Kim Cragin

Senior Political Scientist
Washington Office

Education

Ph.D., University of Cambridge; M.P.P., Duke University; B.A. in history, Oklahoma Baptist University

Media Resources

This researcher is available for interviews.

To arrange an interview, contact the RAND Office of Media Relations at (310) 451-6913, or email media@rand.org.

More Experts

Overview

R. Kim Cragin is a senior political scientist at the RAND Corporation and has taught as an adjunct professor at Georgetown University and the University of Maryland. She focuses on terrorism-related issues. In the spring of 2008, Cragin spent three months on General Petraeus' (ret.) staff in Baghdad. In addition to Iraq, she has conducted fieldwork in Pakistan, Yemen, Egypt, northwest China, Indonesia, the Philippines, and Sri Lanka, among others. She completed an exploratory analysis of why individuals do not become terrorists, which focused on residents of the West Bank and Gaza Strip. Her other RAND publications include Disrupting Global Transit Hubs (2013), Social Science for Counter-Terrorism (2010) and Sharing the Dragon's Teeth (2007). Cragin also has published academic articles outside of RAND, including "Resisting Violent Extremism" in the reviewed journal Terrorism and Political Violence (2013), "al-Qa'ida Confronts Hamas" in Studies in Conflict and Terrorism (2009), and "The Early History of al-Qa'ida" in the Historical Journal (2008). Her book entitled Women as Terrorists: Mothers, Recruiters, and Martyrs was released by Praeger in 2009. Before coming to RAND, Cragin attended the Sanford Institute of Public Policy at Duke University. She completed her doctoral work at Cambridge University in the United Kingdom.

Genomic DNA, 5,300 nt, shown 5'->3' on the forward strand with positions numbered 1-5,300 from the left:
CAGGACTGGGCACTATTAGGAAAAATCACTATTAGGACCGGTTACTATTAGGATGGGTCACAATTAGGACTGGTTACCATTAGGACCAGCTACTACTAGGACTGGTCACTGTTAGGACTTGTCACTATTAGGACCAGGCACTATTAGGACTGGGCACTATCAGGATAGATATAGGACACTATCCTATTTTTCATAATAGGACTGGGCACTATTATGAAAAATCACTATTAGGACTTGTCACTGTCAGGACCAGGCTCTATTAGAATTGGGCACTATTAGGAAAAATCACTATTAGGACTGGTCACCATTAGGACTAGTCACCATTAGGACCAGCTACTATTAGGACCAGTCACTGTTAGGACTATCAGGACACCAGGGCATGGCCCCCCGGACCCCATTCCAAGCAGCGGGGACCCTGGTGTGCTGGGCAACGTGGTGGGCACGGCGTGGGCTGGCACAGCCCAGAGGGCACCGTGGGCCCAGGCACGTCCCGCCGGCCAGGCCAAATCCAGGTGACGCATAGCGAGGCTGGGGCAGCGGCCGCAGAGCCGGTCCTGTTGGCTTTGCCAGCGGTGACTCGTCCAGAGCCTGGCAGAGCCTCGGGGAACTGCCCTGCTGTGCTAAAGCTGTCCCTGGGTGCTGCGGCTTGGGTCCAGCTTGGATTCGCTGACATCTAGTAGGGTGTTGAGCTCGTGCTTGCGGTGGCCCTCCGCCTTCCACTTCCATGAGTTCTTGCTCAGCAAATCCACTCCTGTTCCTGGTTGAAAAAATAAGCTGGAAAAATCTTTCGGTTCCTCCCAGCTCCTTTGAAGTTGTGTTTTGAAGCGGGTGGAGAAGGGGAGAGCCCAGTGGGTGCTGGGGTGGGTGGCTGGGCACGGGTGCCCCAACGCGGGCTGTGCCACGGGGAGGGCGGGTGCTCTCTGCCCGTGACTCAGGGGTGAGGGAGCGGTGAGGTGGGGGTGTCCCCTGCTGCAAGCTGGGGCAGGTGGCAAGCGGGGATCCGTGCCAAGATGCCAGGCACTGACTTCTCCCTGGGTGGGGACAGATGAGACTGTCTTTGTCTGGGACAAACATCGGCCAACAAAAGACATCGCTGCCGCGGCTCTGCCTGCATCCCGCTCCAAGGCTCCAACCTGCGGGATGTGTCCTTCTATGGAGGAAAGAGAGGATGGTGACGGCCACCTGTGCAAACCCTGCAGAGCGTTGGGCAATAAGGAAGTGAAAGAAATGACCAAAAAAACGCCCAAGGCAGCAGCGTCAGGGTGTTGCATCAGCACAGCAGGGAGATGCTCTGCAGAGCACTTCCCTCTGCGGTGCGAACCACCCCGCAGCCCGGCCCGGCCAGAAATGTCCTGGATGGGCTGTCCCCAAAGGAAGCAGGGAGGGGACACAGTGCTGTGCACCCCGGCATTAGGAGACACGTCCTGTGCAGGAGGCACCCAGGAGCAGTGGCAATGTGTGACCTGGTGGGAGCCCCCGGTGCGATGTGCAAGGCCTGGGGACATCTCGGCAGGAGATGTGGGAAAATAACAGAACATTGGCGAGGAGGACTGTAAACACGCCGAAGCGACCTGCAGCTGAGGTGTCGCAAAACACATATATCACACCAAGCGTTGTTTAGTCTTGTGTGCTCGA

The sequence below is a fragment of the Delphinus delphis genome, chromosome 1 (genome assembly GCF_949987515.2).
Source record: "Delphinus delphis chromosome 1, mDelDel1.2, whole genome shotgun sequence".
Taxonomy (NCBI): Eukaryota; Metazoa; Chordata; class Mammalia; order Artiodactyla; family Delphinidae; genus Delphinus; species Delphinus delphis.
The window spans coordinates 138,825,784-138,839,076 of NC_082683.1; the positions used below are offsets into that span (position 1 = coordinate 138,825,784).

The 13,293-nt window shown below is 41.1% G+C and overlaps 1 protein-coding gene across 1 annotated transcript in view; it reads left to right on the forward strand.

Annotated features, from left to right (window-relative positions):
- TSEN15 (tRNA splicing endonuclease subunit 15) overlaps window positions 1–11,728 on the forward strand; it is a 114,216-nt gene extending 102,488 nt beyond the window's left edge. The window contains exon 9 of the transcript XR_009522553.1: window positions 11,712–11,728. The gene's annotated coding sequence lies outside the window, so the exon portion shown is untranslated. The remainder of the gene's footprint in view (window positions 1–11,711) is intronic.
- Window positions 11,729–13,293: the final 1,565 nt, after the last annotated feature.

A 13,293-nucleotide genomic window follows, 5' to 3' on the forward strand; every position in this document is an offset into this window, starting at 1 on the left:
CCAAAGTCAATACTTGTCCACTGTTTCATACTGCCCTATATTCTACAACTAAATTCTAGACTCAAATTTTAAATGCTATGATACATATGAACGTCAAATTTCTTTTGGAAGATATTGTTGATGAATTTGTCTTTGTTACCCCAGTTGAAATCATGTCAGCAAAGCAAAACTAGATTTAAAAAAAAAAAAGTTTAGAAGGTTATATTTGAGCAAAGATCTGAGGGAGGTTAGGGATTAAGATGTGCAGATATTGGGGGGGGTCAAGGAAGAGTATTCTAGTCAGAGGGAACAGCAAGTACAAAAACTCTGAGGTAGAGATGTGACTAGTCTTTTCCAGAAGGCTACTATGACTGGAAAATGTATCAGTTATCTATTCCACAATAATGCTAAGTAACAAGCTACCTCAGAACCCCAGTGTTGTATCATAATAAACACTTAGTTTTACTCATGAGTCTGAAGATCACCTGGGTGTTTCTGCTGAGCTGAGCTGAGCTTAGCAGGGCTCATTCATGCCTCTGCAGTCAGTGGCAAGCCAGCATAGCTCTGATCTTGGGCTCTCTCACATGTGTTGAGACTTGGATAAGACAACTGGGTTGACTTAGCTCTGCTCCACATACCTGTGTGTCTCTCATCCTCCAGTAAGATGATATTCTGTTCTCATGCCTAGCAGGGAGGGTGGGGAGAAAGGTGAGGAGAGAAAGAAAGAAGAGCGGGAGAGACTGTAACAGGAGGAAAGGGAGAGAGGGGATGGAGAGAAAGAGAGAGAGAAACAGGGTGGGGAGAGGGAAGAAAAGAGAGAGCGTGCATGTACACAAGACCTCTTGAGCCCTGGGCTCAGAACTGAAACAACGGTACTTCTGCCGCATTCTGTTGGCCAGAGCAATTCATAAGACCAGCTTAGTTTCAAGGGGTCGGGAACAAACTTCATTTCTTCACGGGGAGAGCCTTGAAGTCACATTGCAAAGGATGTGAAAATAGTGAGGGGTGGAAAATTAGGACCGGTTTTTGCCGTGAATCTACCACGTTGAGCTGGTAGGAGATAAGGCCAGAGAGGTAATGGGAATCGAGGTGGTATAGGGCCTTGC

Research Focus

Commentary

  • U.S. President Barack Obama speaks during the White House Summit on Countering Violent Extremism February 19, 2015

    Tackling Radicalization Before It Begins

    Why not turn the question of violent extremism inside out and develop programs that reinforce non-radicalization? That is, rather than eliminating drivers, focus instead on strengthening the factors that inhibit violent extremism.

    Feb 23, 2015 | U.S. News & World Report

  • Proven Strategies vs. Terror

    Published commentary by RAND staff.

    Sep 12, 2002 | New York Daily News

Publications